Asking Big Questions in Type 1 Diabetes
OIRM New Ideas team proves there is nothing basic about how “basic science” can open up new avenues in regenerative medicine
Since 2006, when the first insulin-expressing cells were produced in the lab from human pluripotent stem cells (hPSCs), people living with type 1 diabetes (T1D) have held out hope for new stem-cell derived treatments.
T1D is an incurable disease thought to develop when the immune system attacks and damages insulin-producing beta cells in the pancreas. Currently, insulin administration is the first line of treatment for T1D. Pancreas and islet transplantation (the latter being a group of cells, including the beta cells, that produce insulin) from human donors can be effective at rebooting the body’s ability to produce insulin and control glucose. However, the approach has a limited scope given the scarcity of donors and the need for lifetime immunosuppressant medications.
The good news is that clinical trials are underway to assess transplantation of encapsulated stem-cell derived pancreatic cells to replace lost beta cells and restore the pancreas’ ability to produce insulin to control blood glucose. The advantages of this approach are that hPSCs (which can develop into most cells found in the body) can be manufactured in sufficient quantity, and that encapsulation may allow the cells to avoid attack from the recipient’s immune system.
However, while anticipation is high for these experimental therapies, a lot remains to be understood about how the production of beta cells from hPSCs can be optimized. That is the focus of an OIRM New Ideas research team based at the McEwen Stem Cell Institute in Toronto.
“We want to better understand how the human pancreas develops, particularly during the stage when pancreatic islets are formed,” explains Dr. Maria Cristina Nostro, Senior Scientist at the McEwen Stem Cell Institute and a primary investigator on the OIRM grant (pictured left). “The rationale behind the study is to look at this in an unbiased fashion, studying the human developing pancreas at the single-cell level to get a better sense of which kind of cell types are involved during the formation of the islets, and to identify signaling pathways and interactions that are important for beta cell development.”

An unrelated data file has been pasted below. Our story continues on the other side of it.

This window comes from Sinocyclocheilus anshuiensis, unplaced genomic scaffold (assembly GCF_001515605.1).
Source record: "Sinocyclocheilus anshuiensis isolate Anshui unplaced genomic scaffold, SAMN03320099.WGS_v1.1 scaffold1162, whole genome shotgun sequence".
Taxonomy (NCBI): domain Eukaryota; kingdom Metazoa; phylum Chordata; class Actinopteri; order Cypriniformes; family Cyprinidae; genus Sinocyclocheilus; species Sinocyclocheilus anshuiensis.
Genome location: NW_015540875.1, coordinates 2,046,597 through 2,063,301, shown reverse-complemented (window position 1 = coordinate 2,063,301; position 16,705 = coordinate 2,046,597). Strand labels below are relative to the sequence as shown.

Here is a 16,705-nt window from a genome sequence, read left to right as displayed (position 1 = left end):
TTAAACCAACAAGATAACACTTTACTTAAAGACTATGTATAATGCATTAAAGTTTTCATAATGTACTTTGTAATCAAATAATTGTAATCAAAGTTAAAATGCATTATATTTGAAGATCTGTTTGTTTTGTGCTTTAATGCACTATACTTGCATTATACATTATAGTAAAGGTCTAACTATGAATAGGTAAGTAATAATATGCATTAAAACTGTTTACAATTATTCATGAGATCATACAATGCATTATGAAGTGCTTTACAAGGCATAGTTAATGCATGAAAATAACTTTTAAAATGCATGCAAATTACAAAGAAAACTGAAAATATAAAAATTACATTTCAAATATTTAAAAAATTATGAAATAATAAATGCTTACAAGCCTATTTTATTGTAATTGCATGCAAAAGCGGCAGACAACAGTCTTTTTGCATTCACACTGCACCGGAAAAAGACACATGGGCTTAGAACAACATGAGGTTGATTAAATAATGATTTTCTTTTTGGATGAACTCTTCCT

The study will have a special focus on the interaction between the developing pancreatic epithelium and immune cells, thanks to the collaboration with Dr. Gordon Keller, Director of the McEwen Stem Cell Institute, Dr. Nostro adds.
T1D is considered an autoimmune disorder, but what triggers the immune system to attack beta cells is not fully understood, notes co-investigator Dr. Adriana Migliorini, a postdoctoral research fellow at the McEwen Stem Cell Institute who holds an Advanced Postdoctoral Fellowship from the Juvenile Diabetes Research Foundation.
“There is always an underlying genetic component to developing T1D, but environmental factors early on in life might trigger the immune reaction leading to beta cells destruction,” Dr. Migliorini says. “We want to get a clearer picture of how cells from different compartments in the body cross-talk with each other during pancreas development. We also want to identify those key cell populations that appear early on in islet development that may also help the survival and function of these cells when they are transplanted.”
Drs. Nostro and Migliorini note this research is possible thanks to OIRM’s investment in basic science via its New Ideas Grants program and support from the JDRF, which allows them to explore unique, unanswered questions in regenerative medicine (RM).
“It can be difficult to get funding for these types of studies, especially when we don’t have any preliminary data to rely on,” Dr. Nostro says. “Adriana came to our lab with this fantastic idea, and it’s huge for young investigators to obtain this level of support. Often, the focus in RM is on the creation of small and large biotech companies, but those success stories often start with big questions and adequate funding for basic research.”